Once the tomatoes are taken care of, remove the foil and peel the skins off the peppers as best you can. They tend to become hard in the salsa, but again if it doesn't bother you you can skip this part.
Add the roasted peppers, onions and garlic to the food processor along with the chipotle peppers in adobo (as you can see, there's no need to wash in between processing the tomatoes).
Process until they are chopped as small as you'd like and then add to the stock pot with the tomatoes.
Tips for Using Chipotles in Adobo Sauce in Recipes
- When a recipe calls for a few chipotles, as most do because they are spicy, you'll want to use a fork to remove the peppers and then use a spoon to add some of the sauce along with it. I just eyeball the amount of sauce, but it's probably a teaspoon or so for each pepper.
- What to do with the leftover peppers? Freeze them in an ice cube tray - add one pepper to each section of tray and then evenly divide the sauce between them. Freeze solid, pop out and add to a labeled freezer container. Now they are ready for any other recipe that calls for a few chipotles in adobo sauce. (Note that they will stain white ice cube trays so you may want to keep a tray just for freezing foods like this.)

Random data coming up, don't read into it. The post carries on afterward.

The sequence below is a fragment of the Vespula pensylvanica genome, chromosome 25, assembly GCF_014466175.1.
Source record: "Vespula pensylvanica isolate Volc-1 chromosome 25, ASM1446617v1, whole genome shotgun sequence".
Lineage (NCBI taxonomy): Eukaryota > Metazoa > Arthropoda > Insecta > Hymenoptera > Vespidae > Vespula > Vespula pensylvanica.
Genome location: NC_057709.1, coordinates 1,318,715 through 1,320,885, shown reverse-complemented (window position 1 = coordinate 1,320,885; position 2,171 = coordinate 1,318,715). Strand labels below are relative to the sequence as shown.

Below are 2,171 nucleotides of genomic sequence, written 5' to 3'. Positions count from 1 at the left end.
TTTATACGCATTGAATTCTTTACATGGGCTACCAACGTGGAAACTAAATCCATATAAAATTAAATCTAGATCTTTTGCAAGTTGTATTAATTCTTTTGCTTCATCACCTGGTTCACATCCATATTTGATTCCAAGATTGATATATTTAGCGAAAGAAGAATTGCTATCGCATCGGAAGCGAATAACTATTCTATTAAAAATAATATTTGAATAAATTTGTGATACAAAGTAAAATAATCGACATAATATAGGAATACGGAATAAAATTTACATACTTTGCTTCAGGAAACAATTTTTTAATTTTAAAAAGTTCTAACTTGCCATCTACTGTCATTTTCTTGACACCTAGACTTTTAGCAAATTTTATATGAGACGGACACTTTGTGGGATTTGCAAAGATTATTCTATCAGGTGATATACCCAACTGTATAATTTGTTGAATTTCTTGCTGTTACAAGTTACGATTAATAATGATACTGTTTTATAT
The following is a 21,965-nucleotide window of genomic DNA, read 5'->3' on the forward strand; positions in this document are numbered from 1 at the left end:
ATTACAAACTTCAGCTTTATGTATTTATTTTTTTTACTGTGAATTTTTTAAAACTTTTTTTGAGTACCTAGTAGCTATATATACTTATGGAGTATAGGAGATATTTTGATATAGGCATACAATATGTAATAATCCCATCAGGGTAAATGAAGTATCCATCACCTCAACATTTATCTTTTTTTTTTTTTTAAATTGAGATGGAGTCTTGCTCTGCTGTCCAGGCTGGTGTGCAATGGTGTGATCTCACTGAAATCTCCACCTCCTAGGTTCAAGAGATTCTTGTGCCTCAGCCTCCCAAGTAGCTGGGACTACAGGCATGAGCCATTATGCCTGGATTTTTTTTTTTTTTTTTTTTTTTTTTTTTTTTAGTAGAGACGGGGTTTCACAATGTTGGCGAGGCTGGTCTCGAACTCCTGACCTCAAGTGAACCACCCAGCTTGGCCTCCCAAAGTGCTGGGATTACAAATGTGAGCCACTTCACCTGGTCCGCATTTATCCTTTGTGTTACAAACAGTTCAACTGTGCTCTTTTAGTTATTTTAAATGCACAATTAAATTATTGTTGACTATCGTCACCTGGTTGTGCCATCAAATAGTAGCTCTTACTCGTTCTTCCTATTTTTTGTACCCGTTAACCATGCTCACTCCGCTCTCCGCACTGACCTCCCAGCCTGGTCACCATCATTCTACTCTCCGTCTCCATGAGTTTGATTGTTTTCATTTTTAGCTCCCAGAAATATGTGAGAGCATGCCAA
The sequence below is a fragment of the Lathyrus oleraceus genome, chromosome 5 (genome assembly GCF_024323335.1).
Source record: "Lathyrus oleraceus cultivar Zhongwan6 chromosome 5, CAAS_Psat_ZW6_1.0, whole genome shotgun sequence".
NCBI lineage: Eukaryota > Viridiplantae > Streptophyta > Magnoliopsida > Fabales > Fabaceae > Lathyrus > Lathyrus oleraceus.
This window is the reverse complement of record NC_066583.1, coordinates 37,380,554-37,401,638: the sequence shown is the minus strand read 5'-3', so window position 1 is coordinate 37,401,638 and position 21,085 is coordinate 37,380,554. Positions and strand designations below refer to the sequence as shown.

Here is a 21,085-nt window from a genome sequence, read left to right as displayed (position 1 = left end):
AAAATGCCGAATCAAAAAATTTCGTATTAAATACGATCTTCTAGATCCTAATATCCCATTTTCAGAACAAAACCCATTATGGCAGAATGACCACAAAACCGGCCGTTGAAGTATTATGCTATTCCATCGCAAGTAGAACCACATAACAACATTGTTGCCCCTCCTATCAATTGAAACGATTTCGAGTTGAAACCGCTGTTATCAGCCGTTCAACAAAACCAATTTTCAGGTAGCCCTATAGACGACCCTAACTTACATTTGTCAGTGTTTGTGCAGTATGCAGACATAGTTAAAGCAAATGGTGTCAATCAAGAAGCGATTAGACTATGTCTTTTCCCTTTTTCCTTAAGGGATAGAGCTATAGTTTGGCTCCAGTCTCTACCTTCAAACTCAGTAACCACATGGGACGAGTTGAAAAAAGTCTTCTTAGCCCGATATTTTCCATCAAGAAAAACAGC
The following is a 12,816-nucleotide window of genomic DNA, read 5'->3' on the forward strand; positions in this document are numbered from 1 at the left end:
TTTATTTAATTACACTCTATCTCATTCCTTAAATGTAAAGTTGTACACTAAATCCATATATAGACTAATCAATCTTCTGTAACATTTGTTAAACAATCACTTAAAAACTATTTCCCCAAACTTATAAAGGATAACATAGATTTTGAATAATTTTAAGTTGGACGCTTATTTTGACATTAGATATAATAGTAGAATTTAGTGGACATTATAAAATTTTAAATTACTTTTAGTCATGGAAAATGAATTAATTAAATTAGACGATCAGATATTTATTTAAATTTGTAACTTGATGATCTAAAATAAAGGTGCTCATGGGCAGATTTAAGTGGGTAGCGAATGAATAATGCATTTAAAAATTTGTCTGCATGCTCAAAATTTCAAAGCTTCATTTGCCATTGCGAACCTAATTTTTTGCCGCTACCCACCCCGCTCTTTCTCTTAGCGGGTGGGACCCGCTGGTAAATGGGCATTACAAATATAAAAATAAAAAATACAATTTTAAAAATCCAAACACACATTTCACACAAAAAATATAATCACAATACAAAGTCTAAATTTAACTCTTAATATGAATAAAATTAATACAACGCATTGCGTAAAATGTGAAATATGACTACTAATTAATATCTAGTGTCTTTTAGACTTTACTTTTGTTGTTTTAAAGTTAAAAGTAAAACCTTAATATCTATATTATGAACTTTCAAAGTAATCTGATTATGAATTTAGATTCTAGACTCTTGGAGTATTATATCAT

Add the remaining ingredients to the stock pot and bring to a boil over high heat.
Reduce heat to keep the salsa at a low simmer and cook for 20 minutes, stirring occasionally.
Once your salsa is cooking you have a couple options:
- Eat right away and store in fridge for a week.
- Let cool down, transfer to freezer-safe containers with an inch of headspace for expansion, label, and freeze for a year.
- Can in boiling water to store on the shelf for up to 18 months.
Easy Steps to Water-Bath Can Salsa